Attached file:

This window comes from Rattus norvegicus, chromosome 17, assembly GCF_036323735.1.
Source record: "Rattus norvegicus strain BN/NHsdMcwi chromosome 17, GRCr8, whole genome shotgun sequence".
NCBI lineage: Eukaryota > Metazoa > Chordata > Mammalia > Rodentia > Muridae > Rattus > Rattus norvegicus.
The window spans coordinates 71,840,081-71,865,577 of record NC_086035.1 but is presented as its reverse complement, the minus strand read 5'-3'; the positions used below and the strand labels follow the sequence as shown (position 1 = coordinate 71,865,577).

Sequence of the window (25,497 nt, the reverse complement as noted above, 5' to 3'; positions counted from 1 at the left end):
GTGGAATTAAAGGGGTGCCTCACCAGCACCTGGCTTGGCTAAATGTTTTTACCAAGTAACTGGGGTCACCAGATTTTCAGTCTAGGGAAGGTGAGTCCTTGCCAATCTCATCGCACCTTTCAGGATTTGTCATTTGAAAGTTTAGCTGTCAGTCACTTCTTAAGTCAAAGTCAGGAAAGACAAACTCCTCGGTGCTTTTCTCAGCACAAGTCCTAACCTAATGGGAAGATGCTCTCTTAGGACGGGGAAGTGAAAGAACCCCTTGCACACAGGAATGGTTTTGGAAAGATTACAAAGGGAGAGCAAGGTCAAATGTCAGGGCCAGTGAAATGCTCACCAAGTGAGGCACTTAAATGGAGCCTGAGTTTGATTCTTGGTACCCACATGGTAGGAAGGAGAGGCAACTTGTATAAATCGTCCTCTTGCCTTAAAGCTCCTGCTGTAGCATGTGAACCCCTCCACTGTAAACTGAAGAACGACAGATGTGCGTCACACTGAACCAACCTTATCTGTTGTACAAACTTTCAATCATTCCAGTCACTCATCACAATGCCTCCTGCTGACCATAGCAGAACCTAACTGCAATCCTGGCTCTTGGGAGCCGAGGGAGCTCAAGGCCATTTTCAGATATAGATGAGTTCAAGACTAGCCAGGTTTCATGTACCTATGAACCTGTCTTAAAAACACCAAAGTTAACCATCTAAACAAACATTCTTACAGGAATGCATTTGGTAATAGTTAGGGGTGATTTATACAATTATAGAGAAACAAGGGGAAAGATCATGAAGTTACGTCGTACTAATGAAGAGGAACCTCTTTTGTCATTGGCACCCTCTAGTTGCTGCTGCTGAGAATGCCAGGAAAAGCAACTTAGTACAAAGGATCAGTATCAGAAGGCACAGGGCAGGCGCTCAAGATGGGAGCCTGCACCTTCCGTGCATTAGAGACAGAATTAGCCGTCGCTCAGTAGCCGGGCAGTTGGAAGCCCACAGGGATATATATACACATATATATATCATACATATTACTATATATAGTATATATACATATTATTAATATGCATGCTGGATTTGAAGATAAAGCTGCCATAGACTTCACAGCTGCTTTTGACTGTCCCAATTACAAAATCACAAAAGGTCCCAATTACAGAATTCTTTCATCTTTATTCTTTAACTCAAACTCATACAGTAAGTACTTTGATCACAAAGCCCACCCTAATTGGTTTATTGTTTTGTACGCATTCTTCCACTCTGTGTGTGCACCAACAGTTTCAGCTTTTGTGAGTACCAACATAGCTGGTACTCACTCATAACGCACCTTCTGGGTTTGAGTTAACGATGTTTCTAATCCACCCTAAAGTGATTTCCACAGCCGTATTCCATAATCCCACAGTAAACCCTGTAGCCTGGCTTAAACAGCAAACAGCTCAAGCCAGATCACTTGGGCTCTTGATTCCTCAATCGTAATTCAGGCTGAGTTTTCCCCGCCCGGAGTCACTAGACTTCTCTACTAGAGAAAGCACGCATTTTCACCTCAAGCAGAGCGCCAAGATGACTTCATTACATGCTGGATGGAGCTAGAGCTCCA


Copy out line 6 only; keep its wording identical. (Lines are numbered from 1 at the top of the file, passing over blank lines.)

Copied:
GTGGAATTAAAGGGGTGCCTCACCAGCACCTGGCTTGGCTAAATGTTTTTACCAAGTAACTGGGGTCACCAGATTTTCAGTCTAGGGAAGGTGAGTCCTTGCCAATCTCATCGCACCTTTCAGGATTTGTCATTTGAAAGTTTAGCTGTCAGTCACTTCTTAAGTCAAAGTCAGGAAAGACAAACTCCTCGGTGCTTTTCTCAGCACAAGTCCTAACCTAATGGGAAGATGCTCTCTTAGGACGGGGAAGTGAAAGAACCCCTTGCACACAGGAATGGTTTTGGAAAGATTACAAAGGGAGAGCAAGGTCAAATGTCAGGGCCAGTGAAATGCTCACCAAGTGAGGCACTTAAATGGAGCCTGAGTTTGATTCTTGGTACCCACATGGTAGGAAGGAGAGGCAACTTGTATAAATCGTCCTCTTGCCTTAAAGCTCCTGCTGTAGCATGTGAACCCCTCCACTGTAAACTGAAGAACGACAGATGTGCGTCACACTGAACCAACCTTATCTGTTGTACAAACTTTCAATCATTCCAGTCACTCATCACAATGCCTCCTGCTGACCATAGCAGAACCTAACTGCAATCCTGGCTCTTGGGAGCCGAGGGAGCTCAAGGCCATTTTCAGATATAGATGAGTTCAAGACTAGCCAGGTTTCATGTACCTATGAACCTGTCTTAAAAACACCAAAGTTAACCATCTAAACAAACATTCTTACAGGAATGCATTTGGTAATAGTTAGGGGTGATTTATACAATTATAGAGAAACAAGGGGAAAGATCATGAAGTTACGTCGTACTAATGAAGAGGAACCTCTTTTGTCATTGGCACCCTCTAGTTGCTGCTGCTGAGAATGCCAGGAAAAGCAACTTAGTACAAAGGATCAGTATCAGAAGGCACAGGGCAGGCGCTCAAGATGGGAGCCTGCACCTTCCGTGCATTAGAGACAGAATTAGCCGTCGCTCAGTAGCCGGGCAGTTGGAAGCCCACAGGGATATATATACACATATATATATCATACATATTACTATATATAGTATATATACATATTATTAATATGCATGCTGGATTTGAAGATAAAGCTGCCATAGACTTCACAGCTGCTTTTGACTGTCCCAATTACAAAATCACAAAAGGTCCCAATTACAGAATTCTTTCATCTTTATTCTTTAACTCAAACTCATACAGTAAGTACTTTGATCACAAAGCCCACCCTAATTGGTTTATTGTTTTGTACGCATTCTTCCACTCTGTGTGTGCACCAACAGTTTCAGCTTTTGTGAGTACCAACATAGCTGGTACTCACTCATAACGCACCTTCTGGGTTTGAGTTAACGATGTTTCTAATCCACCCTAAAGTGATTTCCACAGCCGTATTCCATAATCCCACAGTAAACCCTGTAGCCTGGCTTAAACAGCAAACAGCTCAAGCCAGATCACTTGGGCTCTTGATTCCTCAATCGTAATTCAGGCTGAGTTTTCCCCGCCCGGAGTCACTAGACTTCTCTACTAGAGAAAGCACGCATTTTCACCTCAAGCAGAGCGCCAAGATGACTTCATTACATGCTGGATGGAGCTAGAGCTCCA